Job hopping: Imperfect #5
Is it bad?
Technical people famously stay very little time in their jobs. But changing too frequently can be seen as a red flag by hiring managers. After all, companies invest time and resources in each hire, and they want to get their money’s worth.
With the tech jobs market being on fire at the moment, it’s never been more tempting to hop for something better. But can jumping around too much hurt in the long run?
Why tenure is so low
Average tenure at tech startups seems to be very low across the board. 2 years seems like a decent stay. As a manager, and especially since the pandemic, I think this number from 2018 seems high now. But why?
1. It’s easier to get a raise and a promotion by moving
In my opinion, tech companies generally optimise for hiring rather than growing talent. There are many obstacles to getting promoted, like having to wait for a performance review, getting a good one, waiting for the desired role to open up, applying to it, and then rolling the dice on whether or not one gets picked. On the other hand, it’s possible to go on LinkedIn over lunch break and book ten interviews for a better position. Three weeks and a notice period later, one can unwrap a shiny new laptop at an exciting new job at arbitrarily higher compensation.
2. Startups change a lot
I’ve been through a couple unicorns personally, and know plenty of people at others. There is a common theme of the company changing its culture over time. That shift often alienates the earlier employees, who no longer recognise the place they used to love. So they walk.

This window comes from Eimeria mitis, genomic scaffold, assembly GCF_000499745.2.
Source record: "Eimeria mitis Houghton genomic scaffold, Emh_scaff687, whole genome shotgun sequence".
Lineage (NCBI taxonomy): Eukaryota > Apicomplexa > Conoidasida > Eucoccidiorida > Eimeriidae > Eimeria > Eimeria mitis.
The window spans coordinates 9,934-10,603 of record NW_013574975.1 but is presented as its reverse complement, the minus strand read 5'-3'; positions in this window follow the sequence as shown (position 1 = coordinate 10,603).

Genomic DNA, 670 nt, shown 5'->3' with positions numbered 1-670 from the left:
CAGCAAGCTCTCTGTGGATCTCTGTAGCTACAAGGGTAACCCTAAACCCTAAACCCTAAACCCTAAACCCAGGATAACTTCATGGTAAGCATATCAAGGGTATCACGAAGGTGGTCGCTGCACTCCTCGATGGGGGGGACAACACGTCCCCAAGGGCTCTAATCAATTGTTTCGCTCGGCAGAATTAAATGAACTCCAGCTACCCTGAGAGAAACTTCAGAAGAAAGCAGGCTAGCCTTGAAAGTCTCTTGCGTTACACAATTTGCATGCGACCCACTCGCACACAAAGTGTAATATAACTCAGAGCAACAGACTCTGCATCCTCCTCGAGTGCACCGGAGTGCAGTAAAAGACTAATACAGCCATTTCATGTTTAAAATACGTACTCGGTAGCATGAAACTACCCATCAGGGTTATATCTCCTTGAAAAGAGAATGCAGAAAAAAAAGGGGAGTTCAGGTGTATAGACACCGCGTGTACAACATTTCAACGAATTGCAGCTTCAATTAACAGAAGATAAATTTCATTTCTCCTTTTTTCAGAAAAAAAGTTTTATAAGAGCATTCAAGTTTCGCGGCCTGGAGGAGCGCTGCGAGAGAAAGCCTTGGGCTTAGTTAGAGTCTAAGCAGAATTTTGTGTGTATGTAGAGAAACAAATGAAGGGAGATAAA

3. But people change faster
The whole deal of tech jobs is rapid career progression. Join an early stage band of misfits as a mid-level engineer, go through absolute hell, be Director at a unicorn two years later. People can and do grow faster than companies. It’s quite common to outgrow one’s role, find no growth opportunities internally, and find them in the job market instead. These opportunities often bring financial benefits, but they can also be purely new challenges.
4. And most startups still fail
It cannot be overstated how absolutely overflowing the startup deadpool is. And everyone knows. Stock is often added to cash to pad up compensation packages, with the understanding that 1 dollar in stock now will be worth many dollars in equity on exit. And that is a very good thing - people should have a stake in any upside their work generates. But most companies fail, and all go through difficulties. It’s common for people to lose confidence during tough spells and leave for greener pastures, their vast unvested stock powerless to stop them.
5. AND, work sucks
There are clearings in the dark forest of startup life. Times and places where everything comes together, the sun shines on us, and life is great. But mostly it’s a bit of a grind. We’re all solving whatever problem for the first time, under tight deadlines, following whatever process is top of hacker news this week, for fickle customers, reporting to nervous investors, fighting for talent against every other startup, all the while hearing how we’re all expected to give 200% all of the time and it’s up or out. People burn out left, right, and centre all the time.